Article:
There are essentially two types of injuries that happen for people who work for trucking companies as drivers. The first category would include injuries that happen at any other time than when you are driving on the road. This would include injuries that result from loading and unloading cargo, tending to the truck, and other duties that are performed while not behind the wheel.

Slips and Falls

While you are at work and not on the road, you could have an incident that is referred to as a slip and fall. This would mean that, somewhere at your place of employment, someone let a situation occur that caused you to slip and fall at work. Maybe you were on the roof of your truck trying to fix something and slipped and fell. Or maybe you were simply walking through the corridor and slipped on something, thereby falling and hurting yourself. Whatever the cause, a slip and fall can result in very minor to very serious injuries that may require medical care. And if you were on the job when it happened, you are likely eligible for workers’ comp to help pay for related medical expenses.

Repetitive Stress 

Truck drivers, particularly those who load their own trucks, have a tendency to develop repetitive stress injuries. Lifting heavy cargo over and over again can injure many places on the body – particularly the back, shoulders, knees, and arms. Even driving for hours on end, day after day can result in back pain or joint pain. This pain may come and go for years, but after a certain amount of time, these injuries can become more severe and require extensive treatment.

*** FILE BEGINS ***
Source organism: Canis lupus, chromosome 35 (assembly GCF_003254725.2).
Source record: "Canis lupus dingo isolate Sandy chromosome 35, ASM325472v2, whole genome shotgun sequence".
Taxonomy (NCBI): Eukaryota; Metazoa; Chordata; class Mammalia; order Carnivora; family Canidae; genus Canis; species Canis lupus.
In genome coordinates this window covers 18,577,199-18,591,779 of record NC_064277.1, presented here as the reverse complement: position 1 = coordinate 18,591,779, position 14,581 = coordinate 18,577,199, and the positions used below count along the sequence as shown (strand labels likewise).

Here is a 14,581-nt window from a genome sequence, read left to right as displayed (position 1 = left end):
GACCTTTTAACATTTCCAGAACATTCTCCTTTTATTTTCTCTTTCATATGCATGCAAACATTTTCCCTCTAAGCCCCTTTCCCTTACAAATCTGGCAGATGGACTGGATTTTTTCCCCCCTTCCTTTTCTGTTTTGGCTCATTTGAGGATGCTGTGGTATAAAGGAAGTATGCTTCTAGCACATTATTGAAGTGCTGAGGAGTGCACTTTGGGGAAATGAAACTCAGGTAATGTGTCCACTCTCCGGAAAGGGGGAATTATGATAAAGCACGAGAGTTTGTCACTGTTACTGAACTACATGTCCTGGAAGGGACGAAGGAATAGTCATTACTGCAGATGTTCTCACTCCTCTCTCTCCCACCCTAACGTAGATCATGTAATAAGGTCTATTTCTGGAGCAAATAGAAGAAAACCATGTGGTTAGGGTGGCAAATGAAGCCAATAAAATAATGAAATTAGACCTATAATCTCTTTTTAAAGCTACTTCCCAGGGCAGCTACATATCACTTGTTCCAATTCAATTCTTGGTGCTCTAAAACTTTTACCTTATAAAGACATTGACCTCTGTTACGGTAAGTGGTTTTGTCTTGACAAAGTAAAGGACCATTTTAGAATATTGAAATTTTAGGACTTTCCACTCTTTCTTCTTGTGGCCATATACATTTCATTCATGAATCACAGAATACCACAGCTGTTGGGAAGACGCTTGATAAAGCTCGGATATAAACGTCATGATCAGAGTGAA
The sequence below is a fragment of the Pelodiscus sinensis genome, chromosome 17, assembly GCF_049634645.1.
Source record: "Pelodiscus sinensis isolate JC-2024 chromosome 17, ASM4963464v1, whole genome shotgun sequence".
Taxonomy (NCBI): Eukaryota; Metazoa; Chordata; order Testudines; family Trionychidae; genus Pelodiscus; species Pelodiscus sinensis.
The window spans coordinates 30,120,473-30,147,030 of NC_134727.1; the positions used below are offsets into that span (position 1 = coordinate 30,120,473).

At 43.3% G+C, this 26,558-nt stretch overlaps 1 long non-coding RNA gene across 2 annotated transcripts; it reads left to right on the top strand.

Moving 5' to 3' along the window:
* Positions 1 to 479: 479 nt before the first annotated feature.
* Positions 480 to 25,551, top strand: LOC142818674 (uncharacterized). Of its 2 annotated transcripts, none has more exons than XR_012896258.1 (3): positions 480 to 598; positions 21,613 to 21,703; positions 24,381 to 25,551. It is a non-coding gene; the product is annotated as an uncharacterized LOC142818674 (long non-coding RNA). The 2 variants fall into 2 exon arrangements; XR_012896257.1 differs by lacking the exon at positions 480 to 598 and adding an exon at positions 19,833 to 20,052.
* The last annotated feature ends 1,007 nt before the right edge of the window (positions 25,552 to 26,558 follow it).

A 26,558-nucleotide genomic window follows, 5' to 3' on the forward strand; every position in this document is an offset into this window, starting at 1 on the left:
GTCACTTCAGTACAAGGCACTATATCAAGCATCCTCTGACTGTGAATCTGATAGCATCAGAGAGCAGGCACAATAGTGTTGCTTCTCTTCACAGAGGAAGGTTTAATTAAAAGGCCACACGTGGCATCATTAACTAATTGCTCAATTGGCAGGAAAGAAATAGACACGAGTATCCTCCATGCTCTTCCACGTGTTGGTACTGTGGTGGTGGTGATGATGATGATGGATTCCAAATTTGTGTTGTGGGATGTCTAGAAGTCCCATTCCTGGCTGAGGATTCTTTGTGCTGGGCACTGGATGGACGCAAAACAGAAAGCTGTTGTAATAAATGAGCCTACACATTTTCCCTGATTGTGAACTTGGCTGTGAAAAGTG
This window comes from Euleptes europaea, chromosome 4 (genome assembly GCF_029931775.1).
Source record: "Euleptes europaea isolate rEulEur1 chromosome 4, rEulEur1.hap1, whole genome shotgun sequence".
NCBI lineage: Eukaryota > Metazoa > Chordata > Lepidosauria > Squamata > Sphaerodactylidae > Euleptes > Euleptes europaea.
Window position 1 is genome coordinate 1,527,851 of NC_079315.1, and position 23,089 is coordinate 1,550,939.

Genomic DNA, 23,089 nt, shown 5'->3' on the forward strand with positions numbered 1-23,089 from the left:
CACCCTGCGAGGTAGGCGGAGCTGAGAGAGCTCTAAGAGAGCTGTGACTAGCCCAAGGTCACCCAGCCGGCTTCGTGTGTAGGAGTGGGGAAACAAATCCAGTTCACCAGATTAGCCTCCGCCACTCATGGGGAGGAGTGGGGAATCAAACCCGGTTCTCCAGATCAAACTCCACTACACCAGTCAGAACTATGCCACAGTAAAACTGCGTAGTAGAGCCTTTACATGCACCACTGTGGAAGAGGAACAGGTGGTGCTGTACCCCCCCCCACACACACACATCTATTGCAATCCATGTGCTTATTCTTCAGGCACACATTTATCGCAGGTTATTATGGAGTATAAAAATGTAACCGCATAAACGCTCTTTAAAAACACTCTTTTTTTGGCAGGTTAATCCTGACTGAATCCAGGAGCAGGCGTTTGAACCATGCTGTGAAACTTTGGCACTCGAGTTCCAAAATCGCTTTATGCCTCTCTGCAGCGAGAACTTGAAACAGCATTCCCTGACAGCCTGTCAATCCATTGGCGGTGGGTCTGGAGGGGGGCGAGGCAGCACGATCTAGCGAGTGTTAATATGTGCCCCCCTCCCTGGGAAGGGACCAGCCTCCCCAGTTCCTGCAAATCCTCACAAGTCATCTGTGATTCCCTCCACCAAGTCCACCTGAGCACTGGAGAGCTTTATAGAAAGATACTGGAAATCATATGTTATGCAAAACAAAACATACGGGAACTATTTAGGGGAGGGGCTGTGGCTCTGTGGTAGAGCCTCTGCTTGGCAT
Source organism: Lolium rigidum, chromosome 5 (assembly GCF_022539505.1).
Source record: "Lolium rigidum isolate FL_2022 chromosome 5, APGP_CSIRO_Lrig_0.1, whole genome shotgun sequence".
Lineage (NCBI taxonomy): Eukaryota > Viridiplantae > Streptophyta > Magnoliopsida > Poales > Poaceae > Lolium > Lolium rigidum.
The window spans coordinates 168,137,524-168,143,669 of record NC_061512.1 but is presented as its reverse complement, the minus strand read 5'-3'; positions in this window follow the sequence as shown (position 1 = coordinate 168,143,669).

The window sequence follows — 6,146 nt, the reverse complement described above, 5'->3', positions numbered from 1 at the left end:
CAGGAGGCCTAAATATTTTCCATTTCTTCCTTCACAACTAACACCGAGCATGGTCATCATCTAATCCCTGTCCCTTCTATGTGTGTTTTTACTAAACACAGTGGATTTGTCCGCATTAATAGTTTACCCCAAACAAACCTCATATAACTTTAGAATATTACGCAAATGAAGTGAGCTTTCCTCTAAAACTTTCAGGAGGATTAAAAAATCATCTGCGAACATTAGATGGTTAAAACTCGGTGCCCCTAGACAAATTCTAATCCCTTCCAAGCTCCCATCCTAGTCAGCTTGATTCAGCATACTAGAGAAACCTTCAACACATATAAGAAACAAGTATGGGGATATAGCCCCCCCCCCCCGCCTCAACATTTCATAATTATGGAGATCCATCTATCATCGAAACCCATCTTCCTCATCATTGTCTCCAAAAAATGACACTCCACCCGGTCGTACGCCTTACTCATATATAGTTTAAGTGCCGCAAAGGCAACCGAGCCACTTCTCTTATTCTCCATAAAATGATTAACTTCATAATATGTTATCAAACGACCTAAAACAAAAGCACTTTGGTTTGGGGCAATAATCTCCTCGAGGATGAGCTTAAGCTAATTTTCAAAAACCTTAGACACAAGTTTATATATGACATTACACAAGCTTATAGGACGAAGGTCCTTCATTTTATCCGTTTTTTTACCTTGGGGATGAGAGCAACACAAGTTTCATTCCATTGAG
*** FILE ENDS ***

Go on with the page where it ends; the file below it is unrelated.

Driving Crashes

By far, the event with the highest likelihood of causing serious injuries for truckers is a car crash. When huge trucks collide with any other type of vehicle, the potential for catastrophic injuries is high. And while the truck driver is generally in a more protected position than the driver of a passenger vehicle, the trucker can still sustain pretty serious injuries. Regardless of who or what caused the crash, the truck driver employee is entitled to workers’ comp if they suffer injuries from a crash while on the job. 

What Can I Be Compensated For?

Compensation varies, depending on the circumstances surrounding your injuries as well as the severity of those injuries. Here are some things that you can collect for through workers’ compensation if you qualify as an employee:

  • Medical bills and expenses
  • Cost of Long or Short-Term Physical Therapy
  • Prescription Drug Costs
  • Lost Income / Wages
  • Lost Benefits

Wrongful death is a benefit that can be received by your loved ones in the event that you die from the injuries sustained in your accident.

Contact an Experienced Workers’ Comp Attorney

So if you are a trucker who has been hurt on the job, don’t let your questions go unanswered. Speak to an experienced attorney at The Law Offices of David M. Benenfeld, P.A., who can help you navigate through the labyrinth that is workers’ compensation. You can call us directly, or contact us online today to schedule your free initial consultation. We will help you decide if you have a valid workers’ compensation claim or if there are any other paths to pursue to get the money that you deserve.